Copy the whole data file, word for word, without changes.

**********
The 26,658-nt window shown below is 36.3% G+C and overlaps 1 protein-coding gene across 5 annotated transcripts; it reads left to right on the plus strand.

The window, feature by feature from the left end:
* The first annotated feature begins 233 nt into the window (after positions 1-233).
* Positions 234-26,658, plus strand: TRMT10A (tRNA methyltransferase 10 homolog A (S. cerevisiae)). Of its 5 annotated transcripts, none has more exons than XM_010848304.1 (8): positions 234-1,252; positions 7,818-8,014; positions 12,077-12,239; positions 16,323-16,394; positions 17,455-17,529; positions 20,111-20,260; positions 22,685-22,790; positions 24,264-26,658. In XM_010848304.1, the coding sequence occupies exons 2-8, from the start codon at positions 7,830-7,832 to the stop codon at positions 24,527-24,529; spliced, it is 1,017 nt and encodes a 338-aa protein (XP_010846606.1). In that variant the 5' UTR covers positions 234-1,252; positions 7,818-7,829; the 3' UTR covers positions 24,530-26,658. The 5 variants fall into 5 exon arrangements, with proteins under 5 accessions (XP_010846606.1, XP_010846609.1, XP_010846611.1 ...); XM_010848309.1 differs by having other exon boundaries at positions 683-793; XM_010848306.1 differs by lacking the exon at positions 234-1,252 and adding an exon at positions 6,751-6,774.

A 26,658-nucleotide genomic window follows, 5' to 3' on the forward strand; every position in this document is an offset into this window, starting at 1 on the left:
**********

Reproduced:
The 26,658-nt window shown below is 36.3% G+C and overlaps 1 protein-coding gene across 5 annotated transcripts; it reads left to right on the plus strand.

The window, feature by feature from the left end:
* The first annotated feature begins 233 nt into the window (after positions 1-233).
* Positions 234-26,658, plus strand: TRMT10A (tRNA methyltransferase 10 homolog A (S. cerevisiae)). Of its 5 annotated transcripts, none has more exons than XM_010848304.1 (8): positions 234-1,252; positions 7,818-8,014; positions 12,077-12,239; positions 16,323-16,394; positions 17,455-17,529; positions 20,111-20,260; positions 22,685-22,790; positions 24,264-26,658. In XM_010848304.1, the coding sequence occupies exons 2-8, from the start codon at positions 7,830-7,832 to the stop codon at positions 24,527-24,529; spliced, it is 1,017 nt and encodes a 338-aa protein (XP_010846606.1). In that variant the 5' UTR covers positions 234-1,252; positions 7,818-7,829; the 3' UTR covers positions 24,530-26,658. The 5 variants fall into 5 exon arrangements, with proteins under 5 accessions (XP_010846606.1, XP_010846609.1, XP_010846611.1 ...); XM_010848309.1 differs by having other exon boundaries at positions 683-793; XM_010848306.1 differs by lacking the exon at positions 234-1,252 and adding an exon at positions 6,751-6,774.

A 26,658-nucleotide genomic window follows, 5' to 3' on the forward strand; every position in this document is an offset into this window, starting at 1 on the left: